I’m not a Bill Maher homie, but I watch his show. Last night’s New Rules piece was good.
As the late David Carr wrote in this piece, “my frame of reference is as neither a Luddite nor a curmudgeon”. Tech has been my entire career, I love it. But I speak about what’s wrong with tech.
For example. When I go to a website and check out a product, the website places a cookie in my browser. From that point on, I see ads pop-up for the product I just viewed on every other site I visit – on any device. It’s like going to Macys to look for a shirt, then the shirt salesperson follows me around for days — in my car, in my home, everywhere. It’s dirty pool.
My wife is at a conference for special education. She was telling me about a conversation she had with a parent who’s child suffered a brain injury while skiing. The parent was telling my wife how much of a difference the iPad has made for kids like hers and so many others with brain injuries. Of course it has. Tech is wonderful in this in so many other ways. What’s not wonderful, is how we’ve traded our privacy and some freedom (a trade that wasn’t disclosed) to share pictures, do email, and interact with others anywhere.
Right now I’m following a great story about James Lawrence, aka The Ironcowboy. James has a public social profile and I’m clicking on the pictures and scanning the feeds. Yes, it’s wonderful to be able to follow James’s story. Yes, many will change their lives because of what he’s up to. Yes, people are learning about James and will take action in their lives all because of social.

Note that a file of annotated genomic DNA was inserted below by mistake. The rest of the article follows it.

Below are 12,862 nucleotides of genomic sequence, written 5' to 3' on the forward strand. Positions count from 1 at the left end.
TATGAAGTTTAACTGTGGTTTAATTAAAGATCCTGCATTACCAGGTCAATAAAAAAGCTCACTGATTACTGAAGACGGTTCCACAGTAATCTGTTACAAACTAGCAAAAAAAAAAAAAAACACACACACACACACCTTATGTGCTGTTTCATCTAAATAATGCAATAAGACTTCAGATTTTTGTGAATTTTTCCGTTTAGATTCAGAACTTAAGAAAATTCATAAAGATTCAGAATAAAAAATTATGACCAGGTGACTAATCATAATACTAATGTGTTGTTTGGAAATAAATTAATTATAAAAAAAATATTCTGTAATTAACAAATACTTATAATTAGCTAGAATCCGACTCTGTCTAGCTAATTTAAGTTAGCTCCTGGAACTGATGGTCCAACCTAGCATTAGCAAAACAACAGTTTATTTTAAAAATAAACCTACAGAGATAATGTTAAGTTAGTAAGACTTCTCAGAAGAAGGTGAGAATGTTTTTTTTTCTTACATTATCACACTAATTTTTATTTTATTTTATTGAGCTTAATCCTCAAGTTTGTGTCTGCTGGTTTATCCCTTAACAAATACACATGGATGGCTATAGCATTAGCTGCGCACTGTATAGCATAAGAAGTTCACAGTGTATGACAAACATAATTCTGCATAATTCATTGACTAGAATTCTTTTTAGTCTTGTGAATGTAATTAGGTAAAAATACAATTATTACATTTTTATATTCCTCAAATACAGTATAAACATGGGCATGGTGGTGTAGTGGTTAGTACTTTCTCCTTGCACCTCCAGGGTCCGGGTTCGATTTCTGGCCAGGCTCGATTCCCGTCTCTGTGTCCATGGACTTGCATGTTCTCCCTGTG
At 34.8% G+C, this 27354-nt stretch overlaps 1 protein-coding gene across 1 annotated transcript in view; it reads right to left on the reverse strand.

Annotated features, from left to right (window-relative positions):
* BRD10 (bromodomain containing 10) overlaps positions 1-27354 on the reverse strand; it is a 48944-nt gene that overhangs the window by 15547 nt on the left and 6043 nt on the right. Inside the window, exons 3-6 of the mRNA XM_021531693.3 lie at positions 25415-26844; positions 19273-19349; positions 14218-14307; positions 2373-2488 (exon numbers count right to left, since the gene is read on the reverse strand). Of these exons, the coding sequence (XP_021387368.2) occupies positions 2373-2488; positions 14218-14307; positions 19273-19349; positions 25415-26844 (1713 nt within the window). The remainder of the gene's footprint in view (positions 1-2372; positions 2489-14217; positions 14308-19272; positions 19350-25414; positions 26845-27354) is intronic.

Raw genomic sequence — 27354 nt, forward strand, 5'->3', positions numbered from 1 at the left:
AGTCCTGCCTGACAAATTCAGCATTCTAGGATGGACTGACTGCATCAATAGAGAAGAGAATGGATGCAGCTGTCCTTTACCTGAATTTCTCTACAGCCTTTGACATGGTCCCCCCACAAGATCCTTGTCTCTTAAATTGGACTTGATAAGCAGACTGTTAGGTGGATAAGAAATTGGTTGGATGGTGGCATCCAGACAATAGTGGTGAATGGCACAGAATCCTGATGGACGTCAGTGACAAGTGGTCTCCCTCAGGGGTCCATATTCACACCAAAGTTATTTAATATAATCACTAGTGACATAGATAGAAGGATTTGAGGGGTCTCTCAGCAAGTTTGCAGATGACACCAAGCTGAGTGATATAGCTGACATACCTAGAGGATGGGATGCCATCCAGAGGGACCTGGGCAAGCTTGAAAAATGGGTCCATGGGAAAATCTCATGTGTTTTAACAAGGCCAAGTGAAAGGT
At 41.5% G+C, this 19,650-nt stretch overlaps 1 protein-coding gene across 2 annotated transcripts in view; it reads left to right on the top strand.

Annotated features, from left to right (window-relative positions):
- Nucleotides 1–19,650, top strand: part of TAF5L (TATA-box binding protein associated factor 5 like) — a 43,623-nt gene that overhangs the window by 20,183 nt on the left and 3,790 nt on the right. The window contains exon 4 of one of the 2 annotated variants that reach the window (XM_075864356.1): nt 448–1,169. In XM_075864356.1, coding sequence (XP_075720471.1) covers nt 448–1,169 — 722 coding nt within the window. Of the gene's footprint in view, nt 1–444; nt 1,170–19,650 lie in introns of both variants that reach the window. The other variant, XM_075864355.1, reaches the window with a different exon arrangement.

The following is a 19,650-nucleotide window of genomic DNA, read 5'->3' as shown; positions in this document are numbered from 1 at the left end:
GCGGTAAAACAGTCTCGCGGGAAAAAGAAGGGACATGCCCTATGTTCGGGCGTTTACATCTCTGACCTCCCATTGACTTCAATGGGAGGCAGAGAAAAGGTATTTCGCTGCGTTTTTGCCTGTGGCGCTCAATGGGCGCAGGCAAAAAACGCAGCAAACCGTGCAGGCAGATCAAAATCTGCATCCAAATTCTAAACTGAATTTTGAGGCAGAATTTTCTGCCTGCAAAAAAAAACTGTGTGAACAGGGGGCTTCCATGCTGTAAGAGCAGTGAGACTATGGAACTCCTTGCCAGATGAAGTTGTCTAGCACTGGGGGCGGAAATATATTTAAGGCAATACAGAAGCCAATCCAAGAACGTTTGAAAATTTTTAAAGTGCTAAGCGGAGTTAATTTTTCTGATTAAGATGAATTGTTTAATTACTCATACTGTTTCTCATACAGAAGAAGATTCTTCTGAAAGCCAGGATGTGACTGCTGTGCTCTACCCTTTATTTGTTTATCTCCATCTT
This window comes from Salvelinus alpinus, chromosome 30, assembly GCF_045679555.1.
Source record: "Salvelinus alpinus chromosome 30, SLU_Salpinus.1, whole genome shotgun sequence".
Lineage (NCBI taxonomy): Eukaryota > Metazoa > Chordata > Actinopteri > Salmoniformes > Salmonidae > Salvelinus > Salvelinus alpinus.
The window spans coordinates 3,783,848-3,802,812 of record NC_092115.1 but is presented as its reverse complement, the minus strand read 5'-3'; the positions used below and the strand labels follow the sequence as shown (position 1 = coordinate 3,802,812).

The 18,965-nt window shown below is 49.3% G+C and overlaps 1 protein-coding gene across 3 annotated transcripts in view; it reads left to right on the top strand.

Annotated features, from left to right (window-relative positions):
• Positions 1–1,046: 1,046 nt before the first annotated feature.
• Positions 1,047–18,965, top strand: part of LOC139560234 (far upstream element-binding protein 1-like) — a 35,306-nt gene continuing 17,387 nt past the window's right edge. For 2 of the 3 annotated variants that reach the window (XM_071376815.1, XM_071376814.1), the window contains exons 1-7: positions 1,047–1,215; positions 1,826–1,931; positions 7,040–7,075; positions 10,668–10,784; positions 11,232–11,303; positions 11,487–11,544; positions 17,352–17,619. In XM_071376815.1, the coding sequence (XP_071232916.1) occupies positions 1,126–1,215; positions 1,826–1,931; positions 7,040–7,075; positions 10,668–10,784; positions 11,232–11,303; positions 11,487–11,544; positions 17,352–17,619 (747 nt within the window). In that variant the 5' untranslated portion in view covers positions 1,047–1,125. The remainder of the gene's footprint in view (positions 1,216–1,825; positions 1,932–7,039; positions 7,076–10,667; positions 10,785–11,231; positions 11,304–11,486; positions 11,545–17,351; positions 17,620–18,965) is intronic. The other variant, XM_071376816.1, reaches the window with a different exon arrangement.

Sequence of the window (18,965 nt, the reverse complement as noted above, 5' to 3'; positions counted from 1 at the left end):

But I shouldn’t have to trade my privacy to follow James. When I’m clicking on James’ social feed a trade goes on behind the scenes. All the sudden on all my devices, I’m getting bombarded with ads about running shoes. Not only that, the ad server knows everywhere I go on the Internet. This is progress? I’d rather pay a few cents to see the pictures and be left alone.
Before the Internet, when I read a story in the newspaper, the ads didn’t follow me around after I put the paper down and the publisher didn’t track my every move. When I go to a store and shop, the salesperson isn’t following me around for days.
I’m not suggesting we go back to the printing press. But Bill’s overarching rant is right on. I thought what happened to Sterling was a sad commentary on our society. Shaming, has now become vogue. It seems like so many are angling for YouTube fame — “maybe I can go viral!?”? The facts are that mistakes are forever on the Internet, because what you say and do is forever digitized. A person’s life can be ruined forever in one wrong Tweet or misguided post. This is progress? No, it’s North Korea.
What’s great about tech is that it’s still possible for a couple of kids to go big. It’s also what’s great about America. Somewhere, entrepreneurs see the problems I write about and are up to something. My experience has been that people, not the government, make the big difference. People are helping others to lead healthier lives. Each day, more and more people are waking up and starting to see what’s happening with the environment.
Renee and I just watched Selma. While the credits rolled we were sitting on the couch in awe, deeply moved. I asked Renee, “Where’s the next MLK”?. Maybe he’s already here? Maybe MLK’s spirit is being felt by the entrepreneurs I imagine, the people I speak of, and in James? Man, I hope so. If so, I hope it doesn’t take two hundred years to walk across the bridge.